A method of opalization has been discovered that makes possible an excellent luminous transmission by producing a silica deposit entirely by a more simple, quick and economical gaseous process as compared with the known methods. The equipment for practicing the new opalizing technique is easily integrated into a light bulb production line, thus making it possible to achieve savings in labor.
According to the invention, the process of gaseous opalization, involving in-situ formation of silica powder, consists in depositing on the inner surface of a light bulb a film of silica obtained by oxidation of a chlorinated silicon compound by a dry gas containing oxygen, in the presence of an electric arc.
For accomplishing the above purposes and others, which will be apparent to those of ordinary skill in the art, the description below of the invention herein when taken in conjunction with the following figure of the drawing will be found to be useful, wherein:
The FIGURE is a schematic representation of a particular means for gaseously opalizing a light bulb surface.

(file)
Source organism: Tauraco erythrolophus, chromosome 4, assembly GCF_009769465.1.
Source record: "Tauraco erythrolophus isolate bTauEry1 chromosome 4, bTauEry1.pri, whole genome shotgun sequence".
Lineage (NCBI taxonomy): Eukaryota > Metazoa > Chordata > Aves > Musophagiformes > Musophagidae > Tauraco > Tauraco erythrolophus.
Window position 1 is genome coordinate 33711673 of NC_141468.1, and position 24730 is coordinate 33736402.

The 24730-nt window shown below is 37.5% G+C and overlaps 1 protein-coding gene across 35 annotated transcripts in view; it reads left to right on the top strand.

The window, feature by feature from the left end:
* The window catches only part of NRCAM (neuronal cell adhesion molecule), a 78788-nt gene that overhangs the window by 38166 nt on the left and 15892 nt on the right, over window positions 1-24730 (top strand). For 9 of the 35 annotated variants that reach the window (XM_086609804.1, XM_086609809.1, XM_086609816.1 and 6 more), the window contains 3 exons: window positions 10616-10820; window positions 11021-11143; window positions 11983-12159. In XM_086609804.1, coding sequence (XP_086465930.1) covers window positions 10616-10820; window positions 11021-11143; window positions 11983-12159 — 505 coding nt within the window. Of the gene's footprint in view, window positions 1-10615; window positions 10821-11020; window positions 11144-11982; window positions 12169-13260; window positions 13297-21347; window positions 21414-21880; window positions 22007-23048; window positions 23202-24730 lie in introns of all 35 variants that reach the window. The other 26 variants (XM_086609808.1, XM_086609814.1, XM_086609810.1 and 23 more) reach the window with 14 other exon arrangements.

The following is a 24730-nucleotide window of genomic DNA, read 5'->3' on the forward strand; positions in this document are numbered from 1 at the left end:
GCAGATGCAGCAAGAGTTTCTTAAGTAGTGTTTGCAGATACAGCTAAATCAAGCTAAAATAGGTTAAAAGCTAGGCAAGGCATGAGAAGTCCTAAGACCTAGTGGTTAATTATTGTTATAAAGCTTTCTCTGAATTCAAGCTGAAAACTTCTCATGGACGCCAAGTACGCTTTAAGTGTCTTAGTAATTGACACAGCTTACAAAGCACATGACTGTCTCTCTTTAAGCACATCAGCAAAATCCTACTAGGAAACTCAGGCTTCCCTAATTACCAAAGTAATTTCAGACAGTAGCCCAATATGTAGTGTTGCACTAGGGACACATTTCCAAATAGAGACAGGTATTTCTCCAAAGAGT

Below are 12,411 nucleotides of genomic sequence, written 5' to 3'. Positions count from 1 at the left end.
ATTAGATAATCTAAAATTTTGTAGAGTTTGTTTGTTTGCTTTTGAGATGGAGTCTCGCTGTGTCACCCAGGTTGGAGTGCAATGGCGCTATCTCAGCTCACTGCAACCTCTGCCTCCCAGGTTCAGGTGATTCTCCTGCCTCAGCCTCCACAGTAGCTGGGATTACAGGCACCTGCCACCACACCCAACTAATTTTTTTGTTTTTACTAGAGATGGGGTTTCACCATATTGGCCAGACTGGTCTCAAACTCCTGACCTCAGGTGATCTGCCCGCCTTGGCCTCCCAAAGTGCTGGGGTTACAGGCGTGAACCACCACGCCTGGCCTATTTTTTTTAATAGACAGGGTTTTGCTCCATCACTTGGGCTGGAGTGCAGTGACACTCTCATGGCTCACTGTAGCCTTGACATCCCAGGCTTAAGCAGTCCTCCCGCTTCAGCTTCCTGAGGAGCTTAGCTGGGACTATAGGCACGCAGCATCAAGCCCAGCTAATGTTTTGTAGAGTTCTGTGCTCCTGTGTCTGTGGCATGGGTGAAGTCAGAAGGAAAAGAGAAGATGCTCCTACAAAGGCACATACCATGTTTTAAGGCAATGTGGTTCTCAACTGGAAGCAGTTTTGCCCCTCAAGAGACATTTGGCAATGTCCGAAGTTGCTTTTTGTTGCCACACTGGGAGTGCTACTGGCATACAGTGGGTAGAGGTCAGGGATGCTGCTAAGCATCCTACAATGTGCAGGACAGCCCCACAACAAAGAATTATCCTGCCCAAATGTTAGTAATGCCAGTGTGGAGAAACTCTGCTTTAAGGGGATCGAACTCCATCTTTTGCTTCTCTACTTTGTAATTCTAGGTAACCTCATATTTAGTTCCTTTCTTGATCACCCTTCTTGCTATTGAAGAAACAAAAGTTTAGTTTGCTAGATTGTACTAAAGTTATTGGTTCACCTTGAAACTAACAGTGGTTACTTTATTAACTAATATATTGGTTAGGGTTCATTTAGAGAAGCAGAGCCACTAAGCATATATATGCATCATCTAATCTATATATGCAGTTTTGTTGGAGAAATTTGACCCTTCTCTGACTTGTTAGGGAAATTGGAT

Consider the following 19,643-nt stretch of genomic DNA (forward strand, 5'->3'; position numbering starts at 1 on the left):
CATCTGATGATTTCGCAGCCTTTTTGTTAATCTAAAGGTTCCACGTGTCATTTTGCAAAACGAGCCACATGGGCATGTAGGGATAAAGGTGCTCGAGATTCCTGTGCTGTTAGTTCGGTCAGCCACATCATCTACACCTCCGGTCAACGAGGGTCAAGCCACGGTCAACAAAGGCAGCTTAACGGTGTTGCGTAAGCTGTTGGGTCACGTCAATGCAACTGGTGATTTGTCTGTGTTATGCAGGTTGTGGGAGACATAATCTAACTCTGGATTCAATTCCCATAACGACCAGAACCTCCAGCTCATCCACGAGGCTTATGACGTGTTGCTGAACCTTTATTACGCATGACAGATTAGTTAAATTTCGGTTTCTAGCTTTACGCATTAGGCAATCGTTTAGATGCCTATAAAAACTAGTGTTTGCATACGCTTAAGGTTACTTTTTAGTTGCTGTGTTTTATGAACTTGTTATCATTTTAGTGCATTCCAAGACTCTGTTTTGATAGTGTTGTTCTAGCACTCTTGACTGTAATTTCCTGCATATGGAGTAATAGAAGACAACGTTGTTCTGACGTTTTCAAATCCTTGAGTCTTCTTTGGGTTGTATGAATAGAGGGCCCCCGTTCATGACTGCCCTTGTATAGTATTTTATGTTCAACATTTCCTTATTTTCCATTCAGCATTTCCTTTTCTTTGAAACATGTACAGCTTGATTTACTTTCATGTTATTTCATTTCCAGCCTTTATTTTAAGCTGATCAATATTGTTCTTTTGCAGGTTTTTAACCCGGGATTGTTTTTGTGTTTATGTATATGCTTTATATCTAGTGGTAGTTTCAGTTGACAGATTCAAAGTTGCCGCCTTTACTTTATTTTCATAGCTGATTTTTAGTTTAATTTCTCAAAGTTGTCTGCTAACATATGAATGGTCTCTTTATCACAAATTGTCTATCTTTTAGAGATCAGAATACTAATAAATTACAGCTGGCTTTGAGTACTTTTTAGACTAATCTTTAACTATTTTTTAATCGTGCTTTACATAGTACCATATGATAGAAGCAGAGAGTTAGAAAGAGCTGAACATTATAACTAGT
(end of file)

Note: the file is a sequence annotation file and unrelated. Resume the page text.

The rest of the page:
The chlorinated compound used in the opalizing process is selected from the group consisting of monochlorosilane, dichlorosilane, trichlorosilane and silicon tetrachloride. This last chlorinated silicon derivative, a large-scale industry product, exhibits an unquestionable economic advantage and an undeniable technical advantage over those used in the prior art processes.
The equation representing the oxidation of silicon tetrachloride, which is written: SiCl4 +O2 →SiO2 +2Cl2 ↑ shows the absence in this reaction of the formation of water, which constitutes a poison for the filament of light bulbs, from which even traces of water moisture must be removed before attaching the filament thereto. Moreover, in this reaction silicon tetrachloride does not result in the formation of wet hydrochloric acid, which is a highly corrosive and destructive agent with respect to the filament, but rather in the chloride ion itself.